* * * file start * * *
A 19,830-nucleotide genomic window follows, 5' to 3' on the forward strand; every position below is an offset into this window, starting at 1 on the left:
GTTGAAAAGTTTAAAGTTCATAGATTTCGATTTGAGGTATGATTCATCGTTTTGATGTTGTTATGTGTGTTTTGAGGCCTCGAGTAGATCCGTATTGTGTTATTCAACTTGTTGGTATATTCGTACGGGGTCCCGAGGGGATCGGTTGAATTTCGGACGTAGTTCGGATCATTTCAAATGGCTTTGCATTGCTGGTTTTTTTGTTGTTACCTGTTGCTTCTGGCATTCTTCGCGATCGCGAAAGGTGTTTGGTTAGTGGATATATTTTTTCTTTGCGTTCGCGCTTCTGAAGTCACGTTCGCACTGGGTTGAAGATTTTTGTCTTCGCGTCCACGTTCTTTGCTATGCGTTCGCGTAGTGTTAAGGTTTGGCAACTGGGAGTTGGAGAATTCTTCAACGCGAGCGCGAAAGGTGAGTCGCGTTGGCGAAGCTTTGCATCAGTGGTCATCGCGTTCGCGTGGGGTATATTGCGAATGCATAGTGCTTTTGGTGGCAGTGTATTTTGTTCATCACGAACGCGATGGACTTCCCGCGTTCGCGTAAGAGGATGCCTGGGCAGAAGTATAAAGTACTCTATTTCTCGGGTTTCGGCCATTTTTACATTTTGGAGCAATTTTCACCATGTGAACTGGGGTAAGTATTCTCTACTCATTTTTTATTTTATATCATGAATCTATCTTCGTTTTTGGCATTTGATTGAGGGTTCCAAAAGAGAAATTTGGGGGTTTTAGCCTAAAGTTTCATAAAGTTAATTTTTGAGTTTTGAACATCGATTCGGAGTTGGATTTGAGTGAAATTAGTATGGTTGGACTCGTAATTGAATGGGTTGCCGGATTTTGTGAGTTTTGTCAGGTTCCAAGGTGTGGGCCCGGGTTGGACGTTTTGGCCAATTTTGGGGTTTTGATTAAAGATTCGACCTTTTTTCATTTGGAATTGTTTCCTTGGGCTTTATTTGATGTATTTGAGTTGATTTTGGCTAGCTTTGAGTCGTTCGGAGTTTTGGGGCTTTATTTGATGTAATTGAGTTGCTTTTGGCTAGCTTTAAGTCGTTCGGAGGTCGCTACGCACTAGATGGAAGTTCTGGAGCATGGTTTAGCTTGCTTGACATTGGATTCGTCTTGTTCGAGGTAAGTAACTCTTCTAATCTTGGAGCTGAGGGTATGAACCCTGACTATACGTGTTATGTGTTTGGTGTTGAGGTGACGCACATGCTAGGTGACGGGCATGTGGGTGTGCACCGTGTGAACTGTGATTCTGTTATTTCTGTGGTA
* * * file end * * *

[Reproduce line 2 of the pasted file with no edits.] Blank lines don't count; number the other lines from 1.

GTTGAAAAGTTTAAAGTTCATAGATTTCGATTTGAGGTATGATTCATCGTTTTGATGTTGTTATGTGTGTTTTGAGGCCTCGAGTAGATCCGTATTGTGTTATTCAACTTGTTGGTATATTCGTACGGGGTCCCGAGGGGATCGGTTGAATTTCGGACGTAGTTCGGATCATTTCAAATGGCTTTGCATTGCTGGTTTTTTTGTTGTTACCTGTTGCTTCTGGCATTCTTCGCGATCGCGAAAGGTGTTTGGTTAGTGGATATATTTTTTCTTTGCGTTCGCGCTTCTGAAGTCACGTTCGCACTGGGTTGAAGATTTTTGTCTTCGCGTCCACGTTCTTTGCTATGCGTTCGCGTAGTGTTAAGGTTTGGCAACTGGGAGTTGGAGAATTCTTCAACGCGAGCGCGAAAGGTGAGTCGCGTTGGCGAAGCTTTGCATCAGTGGTCATCGCGTTCGCGTGGGGTATATTGCGAATGCATAGTGCTTTTGGTGGCAGTGTATTTTGTTCATCACGAACGCGATGGACTTCCCGCGTTCGCGTAAGAGGATGCCTGGGCAGAAGTATAAAGTACTCTATTTCTCGGGTTTCGGCCATTTTTACATTTTGGAGCAATTTTCACCATGTGAACTGGGGTAAGTATTCTCTACTCATTTTTTATTTTATATCATGAATCTATCTTCGTTTTTGGCATTTGATTGAGGGTTCCAAAAGAGAAATTTGGGGGTTTTAGCCTAAAGTTTCATAAAGTTAATTTTTGAGTTTTGAACATCGATTCGGAGTTGGATTTGAGTGAAATTAGTATGGTTGGACTCGTAATTGAATGGGTTGCCGGATTTTGTGAGTTTTGTCAGGTTCCAAGGTGTGGGCCCGGGTTGGACGTTTTGGCCAATTTTGGGGTTTTGATTAAAGATTCGACCTTTTTTCATTTGGAATTGTTTCCTTGGGCTTTATTTGATGTATTTGAGTTGATTTTGGCTAGCTTTGAGTCGTTCGGAGTTTTGGGGCTTTATTTGATGTAATTGAGTTGCTTTTGGCTAGCTTTAAGTCGTTCGGAGGTCGCTACGCACTAGATGGAAGTTCTGGAGCATGGTTTAGCTTGCTTGACATTGGATTCGTCTTGTTCGAGGTAAGTAACTCTTCTAATCTTGGAGCTGAGGGTATGAACCCTGACTATACGTGTTATGTGTTTGGTGTTGAGGTGACGCACATGCTAGGTGACGGGCATGTGGGTGTGCACCGTGTGAACTGTGATTCTGTTATTTCTGTGGTA